Connie Stevens ... 70 and beautiful
Actress and singer, Connie Stevens, had a hugely successful skincare line on HSN in the 90's called Forever Spring. And then suddenly Connie and her skincare line disappeared from the network.
So what happened that caused Connie and HSN to split?
According to a Los Angeles Magazine article from March 2000, sales of the Forever Spring line dropped from a peak of $30 million per year to just under $6 million in 1999.
HSN VP David Ender said that it's all about "dollars per minute" and that "when her products began to sell less, we had to cut back her airtime." Ender also said that Connie did not take the news well. (Honestly, who would?)
HSN was obviously interested in keeping the sales volume high and pressured Connie to lower her prices. This would have forced her to lower the quality of her packaging and ingredients, and that wasn't something Connie was willing to do.
I just want to point out that one of the most commonly heard complaints from customers is that the longer a product line is on a home shopping channel, the more the quality goes down. This story only serves to reinforce that belief. If Connie would have listened to them, her returns would have increased and her reputation gone down. I can't say that I blame her for sticking to her guns on this one.
Relations between Connie and HSN continued to fall apart. At one point, she even openly questioned HSN's integrity during a national interview with Larry King.
During Connie's time on HSN, she was also being sued by her manager, Norton Styne. He felt that he was due a ceratin percentage for all the sales she made on HSN for originally landing her the deal with the network. Connie did not agree and stopped paying him. The case went all the way to the California Supreme Court.
Connie's case was cited in a similar case involving Billy Blanks, which summed it up nicely:
Connie Stevens, a well known entertainer, developed a restorative skin care line known as Forever Spring, Inc., which she personally sold on the Home Shopping Network (HSN) through infomercials. Profits from Forever Spring, Inc. exceeded everyone’s expectations. During the first couple of years of selling this skin line on HSN, Stevens regularly compensated her manager, Norton Styne. Payments, however, ceased at some point resulting in Styne filing a breach of contract lawsuit against Stevens seeking more than $4,000,000.00 in unpaid profits. The issue of whether Stevens acted as an “artist” when selling her products on HSN via her infomercials, was raised in the talent agency controversy. In concluding that Stevens’ show-business life and her wholesale business enterprise life were “inextricably interwined,” the Labor Commissioner noted that Stevens used her name, personality, charm and charisma to sell the product on television. Additionally, HSN required Stevens to appear on television as a condition of the sale. The Commissioner also noted that a rough script was followed and entertaining stories were told by Stevens during the infomercials.So Connie had two new beauty lines, Serious Skin Care and Signature A Club, nipping at her heels while she was being sued by her manager for $4 million. And then HSN cut her airtime and demanded that she cheapen her product. No wonder she cut ties!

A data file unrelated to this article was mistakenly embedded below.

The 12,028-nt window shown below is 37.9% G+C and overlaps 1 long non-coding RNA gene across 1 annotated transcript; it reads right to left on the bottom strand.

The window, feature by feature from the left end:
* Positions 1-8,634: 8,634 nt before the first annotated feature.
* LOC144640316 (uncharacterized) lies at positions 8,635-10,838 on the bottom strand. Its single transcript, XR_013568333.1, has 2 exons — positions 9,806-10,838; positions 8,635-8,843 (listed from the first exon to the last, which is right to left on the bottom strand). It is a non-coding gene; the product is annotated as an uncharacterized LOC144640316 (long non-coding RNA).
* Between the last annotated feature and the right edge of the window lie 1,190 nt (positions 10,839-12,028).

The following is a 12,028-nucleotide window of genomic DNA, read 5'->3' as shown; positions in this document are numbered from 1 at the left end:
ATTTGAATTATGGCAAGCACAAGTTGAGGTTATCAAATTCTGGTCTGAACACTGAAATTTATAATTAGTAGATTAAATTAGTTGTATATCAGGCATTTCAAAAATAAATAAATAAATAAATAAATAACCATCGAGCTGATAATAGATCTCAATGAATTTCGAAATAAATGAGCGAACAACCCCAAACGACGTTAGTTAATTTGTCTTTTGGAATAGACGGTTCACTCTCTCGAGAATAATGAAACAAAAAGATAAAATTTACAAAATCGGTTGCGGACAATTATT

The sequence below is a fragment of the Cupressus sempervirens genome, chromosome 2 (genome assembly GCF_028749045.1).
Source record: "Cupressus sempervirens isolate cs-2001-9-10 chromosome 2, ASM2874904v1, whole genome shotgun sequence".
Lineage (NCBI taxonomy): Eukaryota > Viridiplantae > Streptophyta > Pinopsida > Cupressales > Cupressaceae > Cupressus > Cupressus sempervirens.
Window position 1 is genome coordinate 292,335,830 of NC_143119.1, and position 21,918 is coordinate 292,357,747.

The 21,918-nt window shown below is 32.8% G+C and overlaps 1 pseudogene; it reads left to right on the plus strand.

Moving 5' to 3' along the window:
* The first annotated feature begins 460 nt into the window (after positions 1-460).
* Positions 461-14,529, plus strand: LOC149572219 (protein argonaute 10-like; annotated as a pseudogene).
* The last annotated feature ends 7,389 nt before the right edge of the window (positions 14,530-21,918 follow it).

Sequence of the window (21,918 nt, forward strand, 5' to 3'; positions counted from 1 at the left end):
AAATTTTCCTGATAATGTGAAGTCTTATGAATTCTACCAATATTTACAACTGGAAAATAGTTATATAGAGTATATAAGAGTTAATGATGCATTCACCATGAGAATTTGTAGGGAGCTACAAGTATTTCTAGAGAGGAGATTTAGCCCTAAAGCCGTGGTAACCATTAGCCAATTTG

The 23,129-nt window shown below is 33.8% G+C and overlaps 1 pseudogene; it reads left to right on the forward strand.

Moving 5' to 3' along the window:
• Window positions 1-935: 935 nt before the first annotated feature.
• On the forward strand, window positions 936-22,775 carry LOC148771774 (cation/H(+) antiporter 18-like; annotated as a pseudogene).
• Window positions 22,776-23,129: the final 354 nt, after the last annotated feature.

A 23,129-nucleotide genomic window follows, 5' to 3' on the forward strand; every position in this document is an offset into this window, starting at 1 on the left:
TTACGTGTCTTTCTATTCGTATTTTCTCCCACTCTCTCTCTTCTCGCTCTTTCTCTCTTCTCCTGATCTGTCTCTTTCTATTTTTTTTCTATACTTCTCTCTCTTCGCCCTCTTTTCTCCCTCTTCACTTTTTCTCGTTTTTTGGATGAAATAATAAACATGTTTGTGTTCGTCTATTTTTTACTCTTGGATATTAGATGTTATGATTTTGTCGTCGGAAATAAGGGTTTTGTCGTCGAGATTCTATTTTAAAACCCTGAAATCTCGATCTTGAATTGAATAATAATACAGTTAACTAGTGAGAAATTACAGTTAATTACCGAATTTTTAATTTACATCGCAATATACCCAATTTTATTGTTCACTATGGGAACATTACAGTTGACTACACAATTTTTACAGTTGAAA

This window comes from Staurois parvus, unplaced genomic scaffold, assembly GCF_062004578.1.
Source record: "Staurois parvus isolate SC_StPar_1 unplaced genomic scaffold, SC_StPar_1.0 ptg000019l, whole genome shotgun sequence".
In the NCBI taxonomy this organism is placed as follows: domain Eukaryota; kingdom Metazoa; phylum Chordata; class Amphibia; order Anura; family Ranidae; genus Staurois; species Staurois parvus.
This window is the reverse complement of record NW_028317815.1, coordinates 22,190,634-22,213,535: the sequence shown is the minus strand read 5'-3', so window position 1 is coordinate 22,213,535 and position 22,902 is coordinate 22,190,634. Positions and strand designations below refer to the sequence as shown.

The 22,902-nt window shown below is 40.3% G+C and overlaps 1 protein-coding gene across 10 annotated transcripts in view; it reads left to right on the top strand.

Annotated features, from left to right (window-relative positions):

Now at 71, Connie is still continuing to reinvent herself. She most recently wrote, produced, and directed the film, Saving Grace B. Jones, which starred Tatum O'Neal. You can read an in-depth review of the film at The Passionate Moviegoer blog.
And if you want to purchase her skincare products, they are still available on her website.